There has been research into the use of virtual reality distraction for adjunctive pain control with significant success. There has been growing evidence for the use of EEG for the measurement of pain. It has also been suggested that virtual reality could be used an alternative to marijuana and opioids for pain management. Further implications have been seen specifically among chronic pain sufferers. This is especially interesting since there is a reduced risk of addiction as is seen associated with marijuana and opioid use. This study aims to investigate the effect of virtual reality distraction on pain perception.

Additionally, we intend to create a body of open source content for potential use by other investigators utilizing similar tools.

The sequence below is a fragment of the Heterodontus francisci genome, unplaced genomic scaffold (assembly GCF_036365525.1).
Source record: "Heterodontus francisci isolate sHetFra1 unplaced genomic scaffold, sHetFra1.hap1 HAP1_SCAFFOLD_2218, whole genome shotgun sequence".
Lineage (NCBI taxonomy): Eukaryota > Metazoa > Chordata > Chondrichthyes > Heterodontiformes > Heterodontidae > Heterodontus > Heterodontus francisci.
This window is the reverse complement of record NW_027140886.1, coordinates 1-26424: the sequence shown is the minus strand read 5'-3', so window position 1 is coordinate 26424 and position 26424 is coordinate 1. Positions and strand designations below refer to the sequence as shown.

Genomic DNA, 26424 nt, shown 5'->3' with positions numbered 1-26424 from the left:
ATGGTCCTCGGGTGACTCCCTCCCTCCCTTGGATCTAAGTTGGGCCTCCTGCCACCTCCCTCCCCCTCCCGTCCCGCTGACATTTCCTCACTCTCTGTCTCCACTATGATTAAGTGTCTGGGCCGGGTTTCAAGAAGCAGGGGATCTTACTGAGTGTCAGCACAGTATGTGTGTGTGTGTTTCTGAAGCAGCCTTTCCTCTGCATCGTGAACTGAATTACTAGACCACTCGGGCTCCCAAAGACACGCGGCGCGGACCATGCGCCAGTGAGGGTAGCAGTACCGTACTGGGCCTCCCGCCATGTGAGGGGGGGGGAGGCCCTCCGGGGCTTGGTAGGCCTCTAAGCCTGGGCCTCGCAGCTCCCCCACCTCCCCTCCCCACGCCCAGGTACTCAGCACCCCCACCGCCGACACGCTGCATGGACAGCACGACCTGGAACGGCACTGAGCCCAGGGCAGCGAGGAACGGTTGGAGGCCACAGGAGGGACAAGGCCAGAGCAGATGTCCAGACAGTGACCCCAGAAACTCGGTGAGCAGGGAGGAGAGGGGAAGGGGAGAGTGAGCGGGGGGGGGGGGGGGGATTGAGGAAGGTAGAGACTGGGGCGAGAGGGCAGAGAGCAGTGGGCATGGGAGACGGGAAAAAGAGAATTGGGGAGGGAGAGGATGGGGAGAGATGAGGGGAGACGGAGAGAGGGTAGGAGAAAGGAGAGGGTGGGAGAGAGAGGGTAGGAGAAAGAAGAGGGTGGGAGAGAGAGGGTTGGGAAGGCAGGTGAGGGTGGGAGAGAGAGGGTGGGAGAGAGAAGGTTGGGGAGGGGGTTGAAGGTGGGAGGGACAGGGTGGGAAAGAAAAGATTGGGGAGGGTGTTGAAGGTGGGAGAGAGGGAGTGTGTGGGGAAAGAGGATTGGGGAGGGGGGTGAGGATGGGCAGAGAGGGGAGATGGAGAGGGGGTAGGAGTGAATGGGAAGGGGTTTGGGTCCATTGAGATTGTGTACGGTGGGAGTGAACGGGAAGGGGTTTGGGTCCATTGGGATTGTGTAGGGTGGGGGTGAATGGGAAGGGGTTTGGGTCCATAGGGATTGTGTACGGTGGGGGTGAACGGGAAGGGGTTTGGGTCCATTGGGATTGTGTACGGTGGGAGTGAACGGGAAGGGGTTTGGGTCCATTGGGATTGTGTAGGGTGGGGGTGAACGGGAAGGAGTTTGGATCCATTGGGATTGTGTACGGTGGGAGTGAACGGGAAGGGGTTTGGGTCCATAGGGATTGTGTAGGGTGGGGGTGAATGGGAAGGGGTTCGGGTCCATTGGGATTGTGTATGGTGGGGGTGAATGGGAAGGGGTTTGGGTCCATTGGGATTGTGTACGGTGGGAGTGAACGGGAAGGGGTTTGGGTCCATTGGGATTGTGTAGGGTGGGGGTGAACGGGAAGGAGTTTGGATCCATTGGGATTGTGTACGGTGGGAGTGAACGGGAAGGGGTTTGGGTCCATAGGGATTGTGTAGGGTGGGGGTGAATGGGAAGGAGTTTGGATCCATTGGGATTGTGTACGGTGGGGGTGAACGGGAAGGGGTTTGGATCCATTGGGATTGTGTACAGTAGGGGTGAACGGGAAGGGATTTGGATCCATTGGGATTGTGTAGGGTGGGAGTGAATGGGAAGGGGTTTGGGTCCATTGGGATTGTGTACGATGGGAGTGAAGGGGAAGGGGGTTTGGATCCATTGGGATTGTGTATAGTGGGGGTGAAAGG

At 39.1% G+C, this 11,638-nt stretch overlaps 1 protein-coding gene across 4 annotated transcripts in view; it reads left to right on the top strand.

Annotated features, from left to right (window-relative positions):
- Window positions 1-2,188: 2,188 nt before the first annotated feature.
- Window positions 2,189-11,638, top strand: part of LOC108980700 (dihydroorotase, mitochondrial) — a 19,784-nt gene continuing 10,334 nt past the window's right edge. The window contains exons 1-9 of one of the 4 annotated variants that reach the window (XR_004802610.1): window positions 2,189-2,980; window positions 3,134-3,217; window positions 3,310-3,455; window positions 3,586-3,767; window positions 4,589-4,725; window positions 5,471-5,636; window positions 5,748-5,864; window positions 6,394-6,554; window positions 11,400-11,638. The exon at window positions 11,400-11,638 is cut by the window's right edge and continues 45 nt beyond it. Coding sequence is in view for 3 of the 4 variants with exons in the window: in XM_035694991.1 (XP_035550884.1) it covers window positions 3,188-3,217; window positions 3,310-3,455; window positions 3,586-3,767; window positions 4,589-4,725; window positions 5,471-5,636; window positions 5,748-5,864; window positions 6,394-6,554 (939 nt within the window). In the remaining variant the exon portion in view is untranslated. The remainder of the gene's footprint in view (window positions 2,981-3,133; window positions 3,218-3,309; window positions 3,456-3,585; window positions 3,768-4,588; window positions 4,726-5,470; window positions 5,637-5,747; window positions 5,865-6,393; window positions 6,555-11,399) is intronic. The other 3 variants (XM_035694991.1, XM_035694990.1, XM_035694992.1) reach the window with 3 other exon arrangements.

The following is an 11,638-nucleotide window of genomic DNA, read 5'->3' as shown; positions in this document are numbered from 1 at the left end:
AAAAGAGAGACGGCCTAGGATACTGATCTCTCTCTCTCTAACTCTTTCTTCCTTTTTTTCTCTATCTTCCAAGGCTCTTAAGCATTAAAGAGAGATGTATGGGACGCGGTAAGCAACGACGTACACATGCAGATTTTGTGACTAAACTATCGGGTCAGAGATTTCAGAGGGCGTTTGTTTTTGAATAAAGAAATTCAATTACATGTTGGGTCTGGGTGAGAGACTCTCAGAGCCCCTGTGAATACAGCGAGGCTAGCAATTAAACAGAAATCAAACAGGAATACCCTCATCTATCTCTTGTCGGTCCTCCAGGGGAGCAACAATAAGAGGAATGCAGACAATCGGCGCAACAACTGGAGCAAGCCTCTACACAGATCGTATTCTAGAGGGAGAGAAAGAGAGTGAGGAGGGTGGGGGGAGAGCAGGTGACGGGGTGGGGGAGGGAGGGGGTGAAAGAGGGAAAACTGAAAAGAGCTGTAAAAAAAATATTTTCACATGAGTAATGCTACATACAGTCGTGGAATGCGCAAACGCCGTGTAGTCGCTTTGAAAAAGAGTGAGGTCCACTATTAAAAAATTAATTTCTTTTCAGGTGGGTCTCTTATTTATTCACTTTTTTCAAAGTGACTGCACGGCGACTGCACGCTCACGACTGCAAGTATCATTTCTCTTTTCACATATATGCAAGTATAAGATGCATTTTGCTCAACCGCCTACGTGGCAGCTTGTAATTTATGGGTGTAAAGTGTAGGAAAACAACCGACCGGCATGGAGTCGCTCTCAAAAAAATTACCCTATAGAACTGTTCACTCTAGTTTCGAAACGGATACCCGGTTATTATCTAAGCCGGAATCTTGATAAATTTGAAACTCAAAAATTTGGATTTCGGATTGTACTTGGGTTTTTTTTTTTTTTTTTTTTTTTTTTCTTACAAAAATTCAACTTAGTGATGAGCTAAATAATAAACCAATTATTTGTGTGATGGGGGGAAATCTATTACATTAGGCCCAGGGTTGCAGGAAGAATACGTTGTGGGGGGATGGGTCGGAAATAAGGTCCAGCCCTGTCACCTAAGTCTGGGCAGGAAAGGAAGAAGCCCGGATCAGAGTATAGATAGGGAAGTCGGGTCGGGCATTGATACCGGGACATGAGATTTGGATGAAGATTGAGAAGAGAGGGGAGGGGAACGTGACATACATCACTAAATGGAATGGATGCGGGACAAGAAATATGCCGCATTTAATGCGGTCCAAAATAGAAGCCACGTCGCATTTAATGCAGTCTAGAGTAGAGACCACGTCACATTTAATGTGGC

The intervention has the potential to relieve chronic pain sufferers of their pain with a non-invasive mechanism and minimal risk. The participants may experience a temporary decrease in the perception of pain during the course of the experiment or a distraction from said pain.

Pending IRB approval at UM

Seniors Over 60 With Chronic Pain Using Medical Marijuana

Current Status: Active

 

The purpose of this study is to identify what is effective and safe for older adults with chronic pain to develop an understanding of what educational materials are required for facilitate access to appropriate products at medical marijuana treatment centers (MMTC). 

Survey older adults (> 50 years) with chronic pain who have MM access cards and receive their product from state-approved dispensaries to document: demographic/health data; patterns of use; product specifics; pain effects on daily life; pain-related medical conditions; education prior to MM purchase; helpful and problematic effects of MM use.